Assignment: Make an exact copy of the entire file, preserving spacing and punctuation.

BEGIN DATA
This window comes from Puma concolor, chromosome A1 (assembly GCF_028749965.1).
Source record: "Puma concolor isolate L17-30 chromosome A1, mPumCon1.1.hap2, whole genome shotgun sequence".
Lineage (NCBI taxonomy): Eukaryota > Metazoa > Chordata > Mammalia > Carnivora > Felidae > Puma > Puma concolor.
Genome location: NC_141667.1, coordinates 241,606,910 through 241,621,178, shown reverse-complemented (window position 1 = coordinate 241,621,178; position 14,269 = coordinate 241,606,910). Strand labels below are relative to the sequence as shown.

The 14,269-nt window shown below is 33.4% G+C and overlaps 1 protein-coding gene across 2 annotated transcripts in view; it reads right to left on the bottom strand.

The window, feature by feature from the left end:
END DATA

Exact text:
This window comes from Puma concolor, chromosome A1 (assembly GCF_028749965.1).
Source record: "Puma concolor isolate L17-30 chromosome A1, mPumCon1.1.hap2, whole genome shotgun sequence".
Lineage (NCBI taxonomy): Eukaryota > Metazoa > Chordata > Mammalia > Carnivora > Felidae > Puma > Puma concolor.
Genome location: NC_141667.1, coordinates 241,606,910 through 241,621,178, shown reverse-complemented (window position 1 = coordinate 241,621,178; position 14,269 = coordinate 241,606,910). Strand labels below are relative to the sequence as shown.

The 14,269-nt window shown below is 33.4% G+C and overlaps 1 protein-coding gene across 2 annotated transcripts in view; it reads right to left on the bottom strand.

The window, feature by feature from the left end: